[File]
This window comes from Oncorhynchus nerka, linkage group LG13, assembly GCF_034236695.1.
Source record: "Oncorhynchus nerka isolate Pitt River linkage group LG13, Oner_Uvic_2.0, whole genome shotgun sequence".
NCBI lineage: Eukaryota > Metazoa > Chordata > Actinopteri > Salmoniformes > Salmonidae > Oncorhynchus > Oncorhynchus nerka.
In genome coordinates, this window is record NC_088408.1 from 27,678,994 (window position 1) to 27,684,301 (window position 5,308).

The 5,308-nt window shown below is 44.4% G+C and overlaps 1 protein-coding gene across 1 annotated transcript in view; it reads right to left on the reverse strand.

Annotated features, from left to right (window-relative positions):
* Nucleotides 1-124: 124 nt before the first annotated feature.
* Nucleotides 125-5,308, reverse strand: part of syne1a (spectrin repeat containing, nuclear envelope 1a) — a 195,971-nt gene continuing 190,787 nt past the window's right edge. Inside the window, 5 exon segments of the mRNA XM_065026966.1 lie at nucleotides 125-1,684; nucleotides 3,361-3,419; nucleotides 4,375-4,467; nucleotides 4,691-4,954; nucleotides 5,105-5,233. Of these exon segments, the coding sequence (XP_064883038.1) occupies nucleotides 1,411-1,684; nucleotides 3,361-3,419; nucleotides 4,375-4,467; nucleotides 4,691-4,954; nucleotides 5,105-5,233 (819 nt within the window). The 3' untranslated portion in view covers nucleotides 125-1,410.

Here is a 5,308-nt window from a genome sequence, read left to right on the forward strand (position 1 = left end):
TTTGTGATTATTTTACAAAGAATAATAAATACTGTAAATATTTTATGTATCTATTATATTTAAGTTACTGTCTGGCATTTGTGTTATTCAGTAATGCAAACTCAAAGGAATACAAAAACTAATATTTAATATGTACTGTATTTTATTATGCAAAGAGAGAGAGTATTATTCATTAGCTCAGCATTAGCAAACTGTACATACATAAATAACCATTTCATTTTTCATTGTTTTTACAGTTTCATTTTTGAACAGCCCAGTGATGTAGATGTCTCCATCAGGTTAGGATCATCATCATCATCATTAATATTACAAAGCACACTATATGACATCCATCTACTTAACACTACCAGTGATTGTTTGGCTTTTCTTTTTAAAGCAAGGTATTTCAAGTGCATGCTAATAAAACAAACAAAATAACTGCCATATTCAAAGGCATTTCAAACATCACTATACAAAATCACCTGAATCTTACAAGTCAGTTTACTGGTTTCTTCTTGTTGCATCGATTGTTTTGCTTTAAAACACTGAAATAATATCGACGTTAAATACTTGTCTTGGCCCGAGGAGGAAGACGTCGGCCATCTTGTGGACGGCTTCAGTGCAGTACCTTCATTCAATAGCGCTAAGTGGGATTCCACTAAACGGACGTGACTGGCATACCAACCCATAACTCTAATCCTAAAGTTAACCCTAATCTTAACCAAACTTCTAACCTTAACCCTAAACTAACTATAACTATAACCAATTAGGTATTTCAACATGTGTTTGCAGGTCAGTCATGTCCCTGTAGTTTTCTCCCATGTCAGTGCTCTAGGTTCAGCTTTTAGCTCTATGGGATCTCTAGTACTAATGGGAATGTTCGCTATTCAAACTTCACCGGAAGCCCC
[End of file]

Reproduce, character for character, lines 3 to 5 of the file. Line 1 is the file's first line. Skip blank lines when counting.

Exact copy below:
NCBI lineage: Eukaryota > Metazoa > Chordata > Actinopteri > Salmoniformes > Salmonidae > Oncorhynchus > Oncorhynchus nerka.
In genome coordinates, this window is record NC_088408.1 from 27,678,994 (window position 1) to 27,684,301 (window position 5,308).

The 5,308-nt window shown below is 44.4% G+C and overlaps 1 protein-coding gene across 1 annotated transcript in view; it reads right to left on the reverse strand.